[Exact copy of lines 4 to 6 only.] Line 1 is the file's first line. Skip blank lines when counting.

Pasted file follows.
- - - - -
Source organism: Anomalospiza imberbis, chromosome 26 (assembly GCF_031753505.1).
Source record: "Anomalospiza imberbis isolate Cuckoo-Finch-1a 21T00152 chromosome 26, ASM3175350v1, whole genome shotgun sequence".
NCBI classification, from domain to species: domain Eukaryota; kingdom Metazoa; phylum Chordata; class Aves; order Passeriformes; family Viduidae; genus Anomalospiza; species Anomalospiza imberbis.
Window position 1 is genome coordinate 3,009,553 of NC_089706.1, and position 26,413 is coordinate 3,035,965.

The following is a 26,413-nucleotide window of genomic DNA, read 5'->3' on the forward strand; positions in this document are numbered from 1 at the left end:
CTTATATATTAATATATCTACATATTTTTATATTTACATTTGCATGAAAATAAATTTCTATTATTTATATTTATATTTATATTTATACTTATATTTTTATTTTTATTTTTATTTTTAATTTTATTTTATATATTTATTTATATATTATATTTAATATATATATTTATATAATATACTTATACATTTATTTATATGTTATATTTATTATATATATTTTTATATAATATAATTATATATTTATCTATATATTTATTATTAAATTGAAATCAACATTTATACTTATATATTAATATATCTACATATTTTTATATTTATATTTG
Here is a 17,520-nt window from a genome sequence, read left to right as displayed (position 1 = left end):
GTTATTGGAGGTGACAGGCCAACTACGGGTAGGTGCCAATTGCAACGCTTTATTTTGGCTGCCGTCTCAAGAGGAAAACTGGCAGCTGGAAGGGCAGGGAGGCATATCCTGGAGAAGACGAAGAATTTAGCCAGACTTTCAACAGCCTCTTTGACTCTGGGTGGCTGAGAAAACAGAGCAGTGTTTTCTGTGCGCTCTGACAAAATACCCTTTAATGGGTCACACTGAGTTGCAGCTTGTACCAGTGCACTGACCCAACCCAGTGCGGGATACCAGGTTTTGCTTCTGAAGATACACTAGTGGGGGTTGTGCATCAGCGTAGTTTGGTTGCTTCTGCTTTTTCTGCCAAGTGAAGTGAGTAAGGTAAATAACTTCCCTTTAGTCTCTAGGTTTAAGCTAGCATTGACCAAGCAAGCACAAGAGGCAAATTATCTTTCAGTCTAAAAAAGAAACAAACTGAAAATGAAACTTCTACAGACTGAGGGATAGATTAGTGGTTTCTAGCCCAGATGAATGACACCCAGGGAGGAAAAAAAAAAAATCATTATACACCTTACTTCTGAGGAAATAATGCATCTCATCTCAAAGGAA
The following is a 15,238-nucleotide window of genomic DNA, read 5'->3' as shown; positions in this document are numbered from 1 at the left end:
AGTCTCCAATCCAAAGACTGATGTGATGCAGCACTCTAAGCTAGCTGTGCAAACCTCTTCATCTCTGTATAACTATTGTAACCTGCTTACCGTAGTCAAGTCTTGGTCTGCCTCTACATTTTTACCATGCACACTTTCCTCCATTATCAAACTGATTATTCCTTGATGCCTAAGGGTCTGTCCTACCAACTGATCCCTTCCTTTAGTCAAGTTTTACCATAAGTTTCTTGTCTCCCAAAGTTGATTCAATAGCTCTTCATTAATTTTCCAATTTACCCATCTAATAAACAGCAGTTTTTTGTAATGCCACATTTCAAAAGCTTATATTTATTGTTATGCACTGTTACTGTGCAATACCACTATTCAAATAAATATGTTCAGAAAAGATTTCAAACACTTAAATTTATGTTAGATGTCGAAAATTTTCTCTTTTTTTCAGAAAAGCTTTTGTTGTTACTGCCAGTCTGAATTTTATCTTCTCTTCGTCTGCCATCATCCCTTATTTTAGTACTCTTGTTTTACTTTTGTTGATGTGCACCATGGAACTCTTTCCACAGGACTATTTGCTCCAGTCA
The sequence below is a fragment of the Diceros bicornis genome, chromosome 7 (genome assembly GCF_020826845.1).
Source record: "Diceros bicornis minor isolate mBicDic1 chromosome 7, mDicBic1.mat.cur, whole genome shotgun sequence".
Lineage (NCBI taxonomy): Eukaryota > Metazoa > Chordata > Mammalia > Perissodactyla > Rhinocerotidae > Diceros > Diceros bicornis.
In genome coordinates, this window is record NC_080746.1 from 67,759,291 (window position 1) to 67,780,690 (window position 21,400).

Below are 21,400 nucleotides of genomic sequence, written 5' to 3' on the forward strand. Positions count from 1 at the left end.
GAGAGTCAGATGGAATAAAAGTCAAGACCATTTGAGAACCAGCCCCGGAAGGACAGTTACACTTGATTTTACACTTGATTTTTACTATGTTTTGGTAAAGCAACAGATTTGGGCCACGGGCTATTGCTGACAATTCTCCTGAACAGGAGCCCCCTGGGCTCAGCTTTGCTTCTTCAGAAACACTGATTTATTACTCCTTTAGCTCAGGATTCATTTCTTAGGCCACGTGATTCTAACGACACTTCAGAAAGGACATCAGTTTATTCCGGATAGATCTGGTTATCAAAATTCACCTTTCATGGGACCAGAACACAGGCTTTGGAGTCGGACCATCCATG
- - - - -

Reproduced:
Window position 1 is genome coordinate 3,009,553 of NC_089706.1, and position 26,413 is coordinate 3,035,965.

The following is a 26,413-nucleotide window of genomic DNA, read 5'->3' on the forward strand; positions in this document are numbered from 1 at the left end:
CTTATATATTAATATATCTACATATTTTTATATTTACATTTGCATGAAAATAAATTTCTATTATTTATATTTATATTTATATTTATACTTATATTTTTATTTTTATTTTTATTTTTAATTTTATTTTATATATTTATTTATATATTATATTTAATATATATATTTATATAATATACTTATACATTTATTTATATGTTATATTTATTATATATATTTTTATATAATATAATTATATATTTATCTATATATTTATTATTAAATTGAAATCAACATTTATACTTATATATTAATATATCTACATATTTTTATATTTATATTTG